How Audiences Shape the Use of Interdisciplinary Research



Surprisingly, interest and investments in interdisciplinary research (IDR) have persisted over the past decade. Prior research has found that interdisciplinary scholarship has greater impact (as gauged by citations) than more disciplinary scholarship. To better align empirical work with theories of innovation and science policy’s expectations that interdisciplinary scholarship will be transformative, we examine another outcome as well: whether a paper is highly disruptive, shifting focus away from prior work and onto itself, thereby rerouting knowledge streams. The mechanisms that interest us pertain not only to the nature and production of interdisciplinary work (e.g., is it multi-faceted, often led by an epistemically diverse team), but also to the reception of interdisciplinary work by audiences.  Audiences matter, we contend -- especially the degree to which they themselves are interconnected. Applying these ideas to a large sample of U.S.-based scientists and their scholarly papers, we find that more interdisciplinary papers have higher impact and tend to be highly disruptive. As expected, interconnected audiences moderate these main effects: they enhance IDR’s citation advantage but depress its disruptiveness. We discuss implications of these findings for scholarship on science and innovation, and science policy as well.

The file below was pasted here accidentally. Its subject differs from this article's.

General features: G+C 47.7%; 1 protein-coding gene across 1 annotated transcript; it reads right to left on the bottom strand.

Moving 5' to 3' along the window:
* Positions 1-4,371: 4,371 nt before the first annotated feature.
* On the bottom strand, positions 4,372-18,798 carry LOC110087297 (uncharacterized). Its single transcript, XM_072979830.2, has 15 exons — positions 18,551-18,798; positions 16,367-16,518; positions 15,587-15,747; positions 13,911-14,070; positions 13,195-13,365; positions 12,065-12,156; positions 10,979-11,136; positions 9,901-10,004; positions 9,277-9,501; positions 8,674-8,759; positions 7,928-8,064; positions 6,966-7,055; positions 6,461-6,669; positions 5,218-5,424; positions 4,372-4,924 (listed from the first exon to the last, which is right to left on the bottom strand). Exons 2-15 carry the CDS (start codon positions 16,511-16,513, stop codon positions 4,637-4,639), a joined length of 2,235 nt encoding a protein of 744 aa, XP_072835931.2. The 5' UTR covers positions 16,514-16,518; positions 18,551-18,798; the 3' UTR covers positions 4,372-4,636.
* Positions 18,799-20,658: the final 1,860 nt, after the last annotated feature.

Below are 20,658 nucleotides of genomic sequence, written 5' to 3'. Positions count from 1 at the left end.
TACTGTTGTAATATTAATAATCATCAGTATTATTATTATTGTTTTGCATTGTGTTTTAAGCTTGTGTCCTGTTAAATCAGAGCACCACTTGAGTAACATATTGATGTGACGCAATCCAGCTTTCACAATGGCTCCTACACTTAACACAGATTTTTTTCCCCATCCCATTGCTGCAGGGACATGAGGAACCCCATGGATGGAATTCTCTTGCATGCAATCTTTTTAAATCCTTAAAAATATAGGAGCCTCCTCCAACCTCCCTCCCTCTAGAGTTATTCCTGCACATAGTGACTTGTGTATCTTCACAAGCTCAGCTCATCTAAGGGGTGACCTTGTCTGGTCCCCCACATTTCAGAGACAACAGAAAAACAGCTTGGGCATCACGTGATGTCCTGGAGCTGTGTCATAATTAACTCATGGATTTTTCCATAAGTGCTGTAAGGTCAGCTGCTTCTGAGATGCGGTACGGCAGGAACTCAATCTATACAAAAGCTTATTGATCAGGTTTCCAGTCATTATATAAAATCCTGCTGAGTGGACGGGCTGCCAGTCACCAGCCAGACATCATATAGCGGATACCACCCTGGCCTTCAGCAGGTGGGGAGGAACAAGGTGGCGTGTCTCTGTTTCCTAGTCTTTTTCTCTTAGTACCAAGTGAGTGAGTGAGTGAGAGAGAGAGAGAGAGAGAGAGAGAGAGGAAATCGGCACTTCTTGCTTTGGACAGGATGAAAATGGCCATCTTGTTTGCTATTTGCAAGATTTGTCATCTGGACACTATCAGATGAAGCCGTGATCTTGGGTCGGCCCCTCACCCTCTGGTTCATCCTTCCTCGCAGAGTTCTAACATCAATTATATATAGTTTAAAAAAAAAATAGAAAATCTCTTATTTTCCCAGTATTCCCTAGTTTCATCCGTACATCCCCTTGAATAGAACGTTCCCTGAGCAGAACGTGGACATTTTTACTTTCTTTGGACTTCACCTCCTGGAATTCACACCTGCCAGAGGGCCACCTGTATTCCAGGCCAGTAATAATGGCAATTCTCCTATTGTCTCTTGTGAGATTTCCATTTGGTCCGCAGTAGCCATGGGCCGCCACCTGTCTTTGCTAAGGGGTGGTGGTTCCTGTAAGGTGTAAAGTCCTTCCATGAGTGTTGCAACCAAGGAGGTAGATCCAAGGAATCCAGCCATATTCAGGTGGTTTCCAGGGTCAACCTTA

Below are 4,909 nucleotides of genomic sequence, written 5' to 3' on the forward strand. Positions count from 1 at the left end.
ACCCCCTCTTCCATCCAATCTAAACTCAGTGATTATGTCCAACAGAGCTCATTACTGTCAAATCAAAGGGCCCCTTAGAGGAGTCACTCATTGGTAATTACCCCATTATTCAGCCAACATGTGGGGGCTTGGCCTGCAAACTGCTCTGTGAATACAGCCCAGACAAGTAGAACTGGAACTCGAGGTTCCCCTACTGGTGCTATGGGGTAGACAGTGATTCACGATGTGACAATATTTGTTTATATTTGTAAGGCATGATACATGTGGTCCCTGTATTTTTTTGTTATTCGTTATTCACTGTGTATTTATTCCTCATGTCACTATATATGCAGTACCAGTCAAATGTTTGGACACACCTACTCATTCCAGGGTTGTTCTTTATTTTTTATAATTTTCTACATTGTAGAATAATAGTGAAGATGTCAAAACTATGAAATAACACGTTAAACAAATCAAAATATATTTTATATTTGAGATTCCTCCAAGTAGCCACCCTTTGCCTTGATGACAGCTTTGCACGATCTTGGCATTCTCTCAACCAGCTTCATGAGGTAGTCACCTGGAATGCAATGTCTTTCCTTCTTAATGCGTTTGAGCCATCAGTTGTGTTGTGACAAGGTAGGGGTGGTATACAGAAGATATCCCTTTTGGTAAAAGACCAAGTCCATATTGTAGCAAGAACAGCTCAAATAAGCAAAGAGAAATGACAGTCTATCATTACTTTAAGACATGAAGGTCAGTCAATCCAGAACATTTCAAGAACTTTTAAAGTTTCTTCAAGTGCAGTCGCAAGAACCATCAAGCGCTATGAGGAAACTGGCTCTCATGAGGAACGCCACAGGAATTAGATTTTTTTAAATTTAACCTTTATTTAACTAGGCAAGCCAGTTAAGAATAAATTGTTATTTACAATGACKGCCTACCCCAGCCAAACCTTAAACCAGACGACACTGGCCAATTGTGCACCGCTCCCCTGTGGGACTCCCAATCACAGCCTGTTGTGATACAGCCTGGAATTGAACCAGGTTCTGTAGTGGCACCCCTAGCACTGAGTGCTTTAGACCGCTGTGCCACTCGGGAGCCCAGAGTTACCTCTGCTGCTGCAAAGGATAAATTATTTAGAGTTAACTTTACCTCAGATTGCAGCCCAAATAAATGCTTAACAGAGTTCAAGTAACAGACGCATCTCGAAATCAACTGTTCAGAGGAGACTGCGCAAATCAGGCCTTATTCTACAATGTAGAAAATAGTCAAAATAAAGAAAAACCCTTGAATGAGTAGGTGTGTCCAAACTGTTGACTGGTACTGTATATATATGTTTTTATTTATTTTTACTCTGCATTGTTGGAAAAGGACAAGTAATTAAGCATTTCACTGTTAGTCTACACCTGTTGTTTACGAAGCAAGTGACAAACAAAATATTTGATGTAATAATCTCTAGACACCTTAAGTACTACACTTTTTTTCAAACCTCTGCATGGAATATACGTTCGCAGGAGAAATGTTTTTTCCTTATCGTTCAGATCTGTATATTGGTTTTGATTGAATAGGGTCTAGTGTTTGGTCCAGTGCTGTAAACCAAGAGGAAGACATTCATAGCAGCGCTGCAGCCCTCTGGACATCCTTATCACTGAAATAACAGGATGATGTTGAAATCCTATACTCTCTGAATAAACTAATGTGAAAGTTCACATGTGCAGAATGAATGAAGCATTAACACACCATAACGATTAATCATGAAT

This seminar will take place at T09-67 (Mandeville Building). Alternatively, please follow the link below to join online via Zoom.

Meeting URL:

Meeting ID: 990 2716 9859

Passcode: 127884